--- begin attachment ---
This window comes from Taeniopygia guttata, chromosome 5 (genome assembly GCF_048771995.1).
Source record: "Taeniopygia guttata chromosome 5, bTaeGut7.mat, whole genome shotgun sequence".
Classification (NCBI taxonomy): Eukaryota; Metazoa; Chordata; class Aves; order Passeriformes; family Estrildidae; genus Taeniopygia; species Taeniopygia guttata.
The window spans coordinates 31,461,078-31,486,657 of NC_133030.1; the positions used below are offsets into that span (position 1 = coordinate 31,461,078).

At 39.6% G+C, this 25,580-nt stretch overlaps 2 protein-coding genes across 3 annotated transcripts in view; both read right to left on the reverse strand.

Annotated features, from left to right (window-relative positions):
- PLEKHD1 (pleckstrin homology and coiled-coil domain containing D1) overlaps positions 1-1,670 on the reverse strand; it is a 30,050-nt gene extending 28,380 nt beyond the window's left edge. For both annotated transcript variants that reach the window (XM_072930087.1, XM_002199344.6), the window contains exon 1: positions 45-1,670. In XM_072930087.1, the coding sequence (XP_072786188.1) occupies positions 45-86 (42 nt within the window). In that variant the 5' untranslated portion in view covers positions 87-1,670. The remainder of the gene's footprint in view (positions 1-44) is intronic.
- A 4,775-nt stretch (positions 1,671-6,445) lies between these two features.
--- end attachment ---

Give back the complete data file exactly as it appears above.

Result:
This window comes from Taeniopygia guttata, chromosome 5 (genome assembly GCF_048771995.1).
Source record: "Taeniopygia guttata chromosome 5, bTaeGut7.mat, whole genome shotgun sequence".
Classification (NCBI taxonomy): Eukaryota; Metazoa; Chordata; class Aves; order Passeriformes; family Estrildidae; genus Taeniopygia; species Taeniopygia guttata.
The window spans coordinates 31,461,078-31,486,657 of NC_133030.1; the positions used below are offsets into that span (position 1 = coordinate 31,461,078).

At 39.6% G+C, this 25,580-nt stretch overlaps 2 protein-coding genes across 3 annotated transcripts in view; both read right to left on the reverse strand.

Annotated features, from left to right (window-relative positions):
- PLEKHD1 (pleckstrin homology and coiled-coil domain containing D1) overlaps positions 1-1,670 on the reverse strand; it is a 30,050-nt gene extending 28,380 nt beyond the window's left edge. For both annotated transcript variants that reach the window (XM_072930087.1, XM_002199344.6), the window contains exon 1: positions 45-1,670. In XM_072930087.1, the coding sequence (XP_072786188.1) occupies positions 45-86 (42 nt within the window). In that variant the 5' untranslated portion in view covers positions 87-1,670. The remainder of the gene's footprint in view (positions 1-44) is intronic.
- A 4,775-nt stretch (positions 1,671-6,445) lies between these two features.